What Is Normal?

Fixed income investors have had a rough time over the last few years. Normally a staid asset class, core bonds (as proxied by the Bloomberg Aggregate Bond Index) have seen negative returns over the last two calendar years and could potentially see negative returns for a third straight year—something that has never happened in the history of the core bond index (since 1975). But despite the rapid rise in interest rates (fall in bond prices), there’s no reason to believe that we are in the beginning of a sustained bear market. Just because yields fell for many years doesn’t mean that they have to keep rising. In fact, at current levels, after years of artificially suppressed levels, long-term yields are back within longer-term ranges. In this edition of the LPL Street View, LPL Chief Fixed Income Strategist Lawrence Gillum asks and answers what is normal for interest rates.

The 1980s were a time of parachute pants, great movies, and even better music. Throw in the release of Pac-Man and the launch of MTV (when they actually played music videos) and the 80s were largely considered to be the best decade ever! The 1980s also saw the start of one of the most impressive bull market runs in recent history. The start of the bond bull market.

In an effort to arrest stubbornly high inflationary pressures, and after arguably several policy mistakes, the Federal Reserve (Fed) raised short-term interest rates to 20% in the summer of 1981. The rise in short-term interest rates pressured long-term interest rates higher as well, which peaked above 15%. The rise in short-term interest rates ultimately ended the generationally high inflationary pressures and interest rates have more or less fallen ever since… until 2020. With inflation rearing its ugly head again, the Fed embarked on another aggressive rate hiking campaign and has taken short-term interest rates to 5.5% (upper bound) definitively ending the bond bull market. But just because interest rates have stopped going down doesn’t mean that they have to keep going up either.

Zooming out, and looking at interest rates over a longer time horizon, provides perhaps a bit more clarity on what could be considered normal for interest rates. Data since 1880 shows that interest rates were in a fairly tight range before the spike in interest rates that took the 10-year Treasury yield to those very lofty levels in the 80s. In fact, long-term rates mostly traded within a 3% to 5% range for nearly a century before moving aggressively higher as the Fed fought those generationally high inflationary pressures. Now, each security on the Treasury yield curve can be thought of as the expected fed funds rate over the maturity of the security, plus or minus a term premium. So, periods outside of that 3% to 5% range have been due to the economy’s growth and inflation dynamics, which ultimately shapes the Fed’s interest rate policy.

As for the recent deviation from normal, in the aftermath of the Global Financial Crisis, the U.S. experienced a decade of sluggish growth and subdued inflation. Additionally, central banks, globally, engaged in aggressive bond buying schemes to provide liquidity and stability to markets. Throw in a once in a century global pandemic and interest rates were kept at very low levels—one could argue artificially suppressed levels. The Fed and other central banks ripped the proverbial Band-Aid off over the last few years and interest rates are now back into more normal levels.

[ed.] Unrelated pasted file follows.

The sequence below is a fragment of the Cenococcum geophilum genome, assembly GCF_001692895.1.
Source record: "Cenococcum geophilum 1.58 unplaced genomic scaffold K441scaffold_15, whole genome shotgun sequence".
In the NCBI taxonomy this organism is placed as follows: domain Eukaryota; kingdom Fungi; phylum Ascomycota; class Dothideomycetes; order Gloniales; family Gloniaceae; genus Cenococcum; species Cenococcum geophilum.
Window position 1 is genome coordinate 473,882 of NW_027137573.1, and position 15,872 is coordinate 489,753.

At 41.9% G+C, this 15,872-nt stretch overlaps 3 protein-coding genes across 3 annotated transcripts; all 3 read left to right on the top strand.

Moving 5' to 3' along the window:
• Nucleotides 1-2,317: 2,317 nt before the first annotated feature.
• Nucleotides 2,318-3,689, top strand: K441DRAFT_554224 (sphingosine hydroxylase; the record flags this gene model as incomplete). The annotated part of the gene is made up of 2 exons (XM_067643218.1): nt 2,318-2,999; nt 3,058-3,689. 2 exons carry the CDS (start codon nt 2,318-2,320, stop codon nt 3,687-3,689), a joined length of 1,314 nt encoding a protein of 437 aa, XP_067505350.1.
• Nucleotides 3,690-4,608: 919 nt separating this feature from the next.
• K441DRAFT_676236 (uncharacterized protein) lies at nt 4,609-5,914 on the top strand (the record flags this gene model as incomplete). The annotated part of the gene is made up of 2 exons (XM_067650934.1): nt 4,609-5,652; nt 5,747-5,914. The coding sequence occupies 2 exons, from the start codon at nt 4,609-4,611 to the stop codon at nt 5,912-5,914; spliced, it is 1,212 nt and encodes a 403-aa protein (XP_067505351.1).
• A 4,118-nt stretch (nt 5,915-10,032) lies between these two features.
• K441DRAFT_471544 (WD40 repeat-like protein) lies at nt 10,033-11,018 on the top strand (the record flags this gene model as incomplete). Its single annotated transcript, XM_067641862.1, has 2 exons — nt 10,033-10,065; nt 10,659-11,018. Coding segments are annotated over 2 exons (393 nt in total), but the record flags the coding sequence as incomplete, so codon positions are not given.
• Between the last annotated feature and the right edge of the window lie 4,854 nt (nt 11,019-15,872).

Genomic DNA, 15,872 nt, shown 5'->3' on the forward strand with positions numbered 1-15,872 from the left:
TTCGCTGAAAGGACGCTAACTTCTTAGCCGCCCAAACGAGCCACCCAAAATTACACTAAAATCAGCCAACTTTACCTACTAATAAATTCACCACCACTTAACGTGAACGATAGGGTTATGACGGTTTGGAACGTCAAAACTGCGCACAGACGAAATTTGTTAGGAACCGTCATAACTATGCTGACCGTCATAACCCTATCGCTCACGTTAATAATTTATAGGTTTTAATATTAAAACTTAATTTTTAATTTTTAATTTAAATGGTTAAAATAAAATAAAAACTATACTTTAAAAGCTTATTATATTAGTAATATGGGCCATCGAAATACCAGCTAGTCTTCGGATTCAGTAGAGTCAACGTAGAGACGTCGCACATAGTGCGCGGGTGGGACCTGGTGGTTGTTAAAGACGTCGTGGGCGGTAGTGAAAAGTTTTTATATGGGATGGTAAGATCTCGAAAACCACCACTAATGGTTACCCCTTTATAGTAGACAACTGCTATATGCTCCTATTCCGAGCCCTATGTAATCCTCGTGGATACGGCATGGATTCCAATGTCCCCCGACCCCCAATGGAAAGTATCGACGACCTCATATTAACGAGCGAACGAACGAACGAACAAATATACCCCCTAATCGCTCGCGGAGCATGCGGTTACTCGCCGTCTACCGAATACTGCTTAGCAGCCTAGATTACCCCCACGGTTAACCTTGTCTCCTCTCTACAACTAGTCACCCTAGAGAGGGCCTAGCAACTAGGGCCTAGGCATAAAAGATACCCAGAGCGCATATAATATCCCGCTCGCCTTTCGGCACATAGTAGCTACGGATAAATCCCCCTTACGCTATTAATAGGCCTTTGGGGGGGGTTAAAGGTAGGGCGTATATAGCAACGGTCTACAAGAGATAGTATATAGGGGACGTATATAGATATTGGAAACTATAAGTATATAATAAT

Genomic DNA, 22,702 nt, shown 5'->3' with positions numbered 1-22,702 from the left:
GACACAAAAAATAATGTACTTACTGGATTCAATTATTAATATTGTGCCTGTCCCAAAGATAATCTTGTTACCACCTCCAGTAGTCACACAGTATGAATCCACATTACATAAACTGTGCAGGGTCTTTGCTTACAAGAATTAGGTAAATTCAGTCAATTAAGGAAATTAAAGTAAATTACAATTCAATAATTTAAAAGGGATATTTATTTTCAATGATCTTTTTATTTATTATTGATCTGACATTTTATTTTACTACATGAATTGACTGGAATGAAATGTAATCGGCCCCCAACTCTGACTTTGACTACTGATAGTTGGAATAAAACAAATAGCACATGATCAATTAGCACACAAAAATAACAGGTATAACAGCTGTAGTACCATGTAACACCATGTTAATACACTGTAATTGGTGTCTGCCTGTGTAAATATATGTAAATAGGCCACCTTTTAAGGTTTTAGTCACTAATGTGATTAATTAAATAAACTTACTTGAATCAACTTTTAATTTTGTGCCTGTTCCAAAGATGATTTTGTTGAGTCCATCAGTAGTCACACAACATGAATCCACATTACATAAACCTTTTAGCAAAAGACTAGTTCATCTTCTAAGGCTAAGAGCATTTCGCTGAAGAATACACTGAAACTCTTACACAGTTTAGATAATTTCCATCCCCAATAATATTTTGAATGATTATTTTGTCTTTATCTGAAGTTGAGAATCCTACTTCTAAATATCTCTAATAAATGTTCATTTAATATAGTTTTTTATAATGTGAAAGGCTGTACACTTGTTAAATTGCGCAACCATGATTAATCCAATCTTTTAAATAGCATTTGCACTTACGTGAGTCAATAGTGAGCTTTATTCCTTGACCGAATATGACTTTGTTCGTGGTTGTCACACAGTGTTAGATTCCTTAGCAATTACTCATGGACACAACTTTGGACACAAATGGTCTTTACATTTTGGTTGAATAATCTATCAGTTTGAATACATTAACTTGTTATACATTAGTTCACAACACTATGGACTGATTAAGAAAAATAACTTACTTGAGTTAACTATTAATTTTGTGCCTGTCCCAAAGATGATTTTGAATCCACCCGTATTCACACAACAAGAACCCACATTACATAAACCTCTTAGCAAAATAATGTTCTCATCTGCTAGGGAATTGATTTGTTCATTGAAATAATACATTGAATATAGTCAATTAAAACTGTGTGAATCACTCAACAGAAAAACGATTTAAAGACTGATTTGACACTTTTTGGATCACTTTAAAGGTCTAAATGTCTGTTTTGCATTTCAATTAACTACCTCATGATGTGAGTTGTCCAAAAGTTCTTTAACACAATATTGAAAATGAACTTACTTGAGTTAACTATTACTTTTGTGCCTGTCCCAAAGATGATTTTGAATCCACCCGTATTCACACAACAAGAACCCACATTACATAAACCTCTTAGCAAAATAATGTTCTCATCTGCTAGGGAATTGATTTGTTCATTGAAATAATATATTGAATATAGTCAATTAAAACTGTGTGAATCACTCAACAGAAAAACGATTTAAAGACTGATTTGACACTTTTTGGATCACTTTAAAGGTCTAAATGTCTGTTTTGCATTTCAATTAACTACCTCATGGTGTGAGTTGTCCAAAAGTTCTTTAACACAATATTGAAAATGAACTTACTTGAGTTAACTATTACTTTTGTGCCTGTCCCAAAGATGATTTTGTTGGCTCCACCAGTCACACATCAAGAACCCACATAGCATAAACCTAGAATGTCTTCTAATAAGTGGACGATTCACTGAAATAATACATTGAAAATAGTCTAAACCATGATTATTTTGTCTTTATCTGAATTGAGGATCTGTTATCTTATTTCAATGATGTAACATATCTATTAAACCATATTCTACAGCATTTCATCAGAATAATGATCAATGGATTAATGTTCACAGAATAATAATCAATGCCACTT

Could interest rates go higher? It’s possible. With the Treasury Department expected to issue a lot of Treasury securities to fund budget deficits and with the potential for the Bank of Japan to finally end its aggressively loose monetary policies we could continue to see upward pressure on yields. However, while supply/demand dynamics can influence prices in the near term, the long-term direction of yields is based on expected Fed policy. So unless the Fed isn’t done raising rates due to a resurgence of inflationary pressures (we don’t think that is likely) the big move in yields has likely already taken place. Inflation is trending in the right direction and the Fed could be near (at?) the end of its rate hiking campaign. That doesn’t mean rates are going to fall dramatically from current levels though and that is fine for the longer-term prospects for fixed income investors.

So, if we are in this new normal regime with higher interest rates, what could fixed income investors expect? So, if the 10- Treasury yield is going to average say around 4% over the next decade, which is what it generally averaged in the decade before the Global Financial Crisis (GFC), that could be good news for bond investors: from the start of 2000 until the global financial crisis, the Bloomberg Aggregate Bond Index generated around 6% average annual returns- nearly twice what the index returned in the decade after the global financial crisis when long term rates were lower. Paradoxically perhaps, the longer Treasury yields stay higher, the more enduring fixed income is as an asset class. Starting yields are the best predictor of future returns (over longer time horizons), so if Treasury yields remain elevated that means yields for other bond asset classes will be higher as well which means fixed income returns could be higher too. So while we may see the resurgence of parachute pants, we don’t think we get back to those lofty interest rate levels last seen in the 80s now that things are seemingly back to normal. 

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